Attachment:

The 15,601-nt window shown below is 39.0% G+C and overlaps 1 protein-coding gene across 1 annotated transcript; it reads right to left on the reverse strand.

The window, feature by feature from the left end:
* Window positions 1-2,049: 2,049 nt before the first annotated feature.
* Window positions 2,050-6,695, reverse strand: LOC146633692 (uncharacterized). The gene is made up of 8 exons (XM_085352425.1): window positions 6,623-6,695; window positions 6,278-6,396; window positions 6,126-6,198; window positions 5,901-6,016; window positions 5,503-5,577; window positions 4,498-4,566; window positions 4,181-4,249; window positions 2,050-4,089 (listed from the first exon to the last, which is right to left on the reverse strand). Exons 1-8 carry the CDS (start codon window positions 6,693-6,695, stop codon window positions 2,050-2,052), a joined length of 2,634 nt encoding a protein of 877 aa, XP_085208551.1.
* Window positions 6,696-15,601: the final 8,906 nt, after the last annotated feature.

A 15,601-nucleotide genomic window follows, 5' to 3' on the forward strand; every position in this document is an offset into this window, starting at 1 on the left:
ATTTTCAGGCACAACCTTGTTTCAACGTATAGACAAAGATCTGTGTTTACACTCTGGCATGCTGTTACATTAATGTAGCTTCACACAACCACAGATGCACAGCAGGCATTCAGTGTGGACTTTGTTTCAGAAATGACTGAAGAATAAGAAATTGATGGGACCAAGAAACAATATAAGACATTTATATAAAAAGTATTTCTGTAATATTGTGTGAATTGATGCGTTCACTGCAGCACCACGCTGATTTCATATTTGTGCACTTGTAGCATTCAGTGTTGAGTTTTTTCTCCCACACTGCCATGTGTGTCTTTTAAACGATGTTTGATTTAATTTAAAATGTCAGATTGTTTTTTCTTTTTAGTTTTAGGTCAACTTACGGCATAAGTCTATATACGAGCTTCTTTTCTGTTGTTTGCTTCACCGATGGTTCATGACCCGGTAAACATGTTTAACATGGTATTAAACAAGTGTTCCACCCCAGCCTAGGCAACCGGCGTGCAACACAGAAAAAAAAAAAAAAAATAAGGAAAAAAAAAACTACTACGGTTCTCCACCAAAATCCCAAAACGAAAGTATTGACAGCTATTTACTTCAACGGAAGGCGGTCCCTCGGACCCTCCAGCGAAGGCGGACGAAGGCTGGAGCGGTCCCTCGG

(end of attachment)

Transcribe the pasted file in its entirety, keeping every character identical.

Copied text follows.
The 15,601-nt window shown below is 39.0% G+C and overlaps 1 protein-coding gene across 1 annotated transcript; it reads right to left on the reverse strand.

The window, feature by feature from the left end:
* Window positions 1-2,049: 2,049 nt before the first annotated feature.
* Window positions 2,050-6,695, reverse strand: LOC146633692 (uncharacterized). The gene is made up of 8 exons (XM_085352425.1): window positions 6,623-6,695; window positions 6,278-6,396; window positions 6,126-6,198; window positions 5,901-6,016; window positions 5,503-5,577; window positions 4,498-4,566; window positions 4,181-4,249; window positions 2,050-4,089 (listed from the first exon to the last, which is right to left on the reverse strand). Exons 1-8 carry the CDS (start codon window positions 6,693-6,695, stop codon window positions 2,050-2,052), a joined length of 2,634 nt encoding a protein of 877 aa, XP_085208551.1.
* Window positions 6,696-15,601: the final 8,906 nt, after the last annotated feature.

A 15,601-nucleotide genomic window follows, 5' to 3' on the forward strand; every position in this document is an offset into this window, starting at 1 on the left:
ATTTTCAGGCACAACCTTGTTTCAACGTATAGACAAAGATCTGTGTTTACACTCTGGCATGCTGTTACATTAATGTAGCTTCACACAACCACAGATGCACAGCAGGCATTCAGTGTGGACTTTGTTTCAGAAATGACTGAAGAATAAGAAATTGATGGGACCAAGAAACAATATAAGACATTTATATAAAAAGTATTTCTGTAATATTGTGTGAATTGATGCGTTCACTGCAGCACCACGCTGATTTCATATTTGTGCACTTGTAGCATTCAGTGTTGAGTTTTTTCTCCCACACTGCCATGTGTGTCTTTTAAACGATGTTTGATTTAATTTAAAATGTCAGATTGTTTTTTCTTTTTAGTTTTAGGTCAACTTACGGCATAAGTCTATATACGAGCTTCTTTTCTGTTGTTTGCTTCACCGATGGTTCATGACCCGGTAAACATGTTTAACATGGTATTAAACAAGTGTTCCACCCCAGCCTAGGCAACCGGCGTGCAACACAGAAAAAAAAAAAAAAAATAAGGAAAAAAAAAACTACTACGGTTCTCCACCAAAATCCCAAAACGAAAGTATTGACAGCTATTTACTTCAACGGAAGGCGGTCCCTCGGACCCTCCAGCGAAGGCGGACGAAGGCTGGAGCGGTCCCTCGG